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Academic Honesty

The history department calls your attention to the section of the College Catalog describing the College's policy on Academic Honesty. All students should carefully read this portion of the College Catalog, particularly the section dealing with plagiarism and the reference to further discussion in the “Little Brown Handbook” and the “Harbrace College Handbook.” As an aid to your understanding and as a matter of departmental policy, the history department is supplying you with the following additional statement. Your professor may wish to incorporate a further statement.

Adherence to ethical standards is an important part of education and is the highest responsibility of student and teacher alike. There is nothing more valuable than one's personal integrity. There are few things more painful in life than the loss of this integrity, be it through a deliberate act or through careless inattention to ethics. Most students have no intention of cheating. That is why it is all the more important that students be fully aware of the ethical standards that govern the world of ideas.

The basic rule to keep in mind is that words and ideas are intellectual property, to which property rights apply. As the “Harbrace College Handbook” suggests, plagiarism is literary theft. At one extreme is the gross offense of trying to pass off as one's own the exact words of another, at the other extreme is "borrowing" a fine phrase to dress one's own writing. Passing off the ideas or the words of someone else as one's own is a form of lying or stealing. One must be as scrupulous and careful not to shoplift ideas as one would be about not shoplifting physical property.

Plagiarism is more broadly defined than some students realize:

  1. Turning in a paper written in whole or in part by anyone else is a form of plagiarism.
  2. Paraphrasing means putting something in your own words. Making minor changes, such as reversing the order of clauses or changing one or two words, does not constitute putting something into your own words. Thus:
  3. Using another author's wording or something very close to his or her wording without putting the passage in quotation marks is a form of plagiarism, even if you give a reference note. "Your reader has a right to assume that words not enclosed in quotation marks are indeed your words" (G. Heberle, “Ethics and Reference Notes,” Rochester, 1989).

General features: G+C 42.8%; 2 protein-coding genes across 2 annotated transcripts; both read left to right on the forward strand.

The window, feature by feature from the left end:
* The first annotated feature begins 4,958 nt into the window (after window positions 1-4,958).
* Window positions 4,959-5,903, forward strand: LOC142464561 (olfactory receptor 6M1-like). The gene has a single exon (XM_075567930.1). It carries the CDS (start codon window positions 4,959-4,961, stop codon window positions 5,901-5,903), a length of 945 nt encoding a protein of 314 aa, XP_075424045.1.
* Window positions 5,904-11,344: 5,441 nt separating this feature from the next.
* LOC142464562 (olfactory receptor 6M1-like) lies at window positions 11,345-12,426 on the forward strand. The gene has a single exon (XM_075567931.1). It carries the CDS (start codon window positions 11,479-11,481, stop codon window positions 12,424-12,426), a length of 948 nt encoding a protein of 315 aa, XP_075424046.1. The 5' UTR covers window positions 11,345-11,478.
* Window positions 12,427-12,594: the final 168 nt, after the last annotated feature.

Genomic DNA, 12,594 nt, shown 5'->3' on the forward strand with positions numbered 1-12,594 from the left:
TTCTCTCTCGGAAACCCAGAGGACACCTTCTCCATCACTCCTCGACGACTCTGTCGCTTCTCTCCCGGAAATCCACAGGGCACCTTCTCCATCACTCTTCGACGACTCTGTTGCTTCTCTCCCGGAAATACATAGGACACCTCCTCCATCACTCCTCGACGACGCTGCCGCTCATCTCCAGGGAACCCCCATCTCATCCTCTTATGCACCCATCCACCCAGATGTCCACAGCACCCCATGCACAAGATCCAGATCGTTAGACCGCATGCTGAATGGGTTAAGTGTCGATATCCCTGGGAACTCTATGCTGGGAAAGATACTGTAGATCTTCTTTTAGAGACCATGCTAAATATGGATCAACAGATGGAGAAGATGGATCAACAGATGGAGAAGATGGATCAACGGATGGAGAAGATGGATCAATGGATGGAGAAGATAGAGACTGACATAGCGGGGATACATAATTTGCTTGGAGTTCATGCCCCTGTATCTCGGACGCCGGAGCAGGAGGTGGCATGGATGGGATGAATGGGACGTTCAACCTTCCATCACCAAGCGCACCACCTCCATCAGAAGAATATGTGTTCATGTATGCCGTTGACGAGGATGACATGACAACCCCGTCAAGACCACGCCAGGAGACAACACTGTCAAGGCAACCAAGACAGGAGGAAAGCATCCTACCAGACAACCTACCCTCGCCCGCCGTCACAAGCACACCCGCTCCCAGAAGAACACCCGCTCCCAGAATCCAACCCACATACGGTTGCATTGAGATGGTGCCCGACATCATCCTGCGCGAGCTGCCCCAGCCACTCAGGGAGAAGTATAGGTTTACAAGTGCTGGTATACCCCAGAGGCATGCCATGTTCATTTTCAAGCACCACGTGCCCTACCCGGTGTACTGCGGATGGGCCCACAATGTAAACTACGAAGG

4. In particular, plagiarism includes stitching together a paper by "borrowing" unattributed phrases and sentences from various sources. Every "borrowing," regardless of length, must be in quotation marks, and every quotation must be properly credited through a reference note. Mere rearrangement of phrases into a new pattern does not confer originality.
  5. An author's idea, discovery of fact, or original interpretation of fact is as much the author's property as are the author's exact words. Restatement by means of paraphrase does not remove the necessity of giving credit to the original source. Thus:
  6. Failing to cite sources constitutes plagiarism. This stricture applies both to quotations and to paraphrases.

If in doubt, consult your instructor before you turn in your paper.

The purpose of this statement is not to question anyone's honesty, but to spare everyone the pain and embarrassment that can result from carelessness or thoughtlessness. Once one is "caught with the goods," it is often very difficult to prove whether the act was intentional or not. Moreover, ignorant misuse of sources does not exonerate a student from a charge of plagiarism, for ignorance cannot be an acceptable excuse for wrongdoing. The best way to protect one's reputation is to be scrupulously aware of the rules of proper attribution in the first place.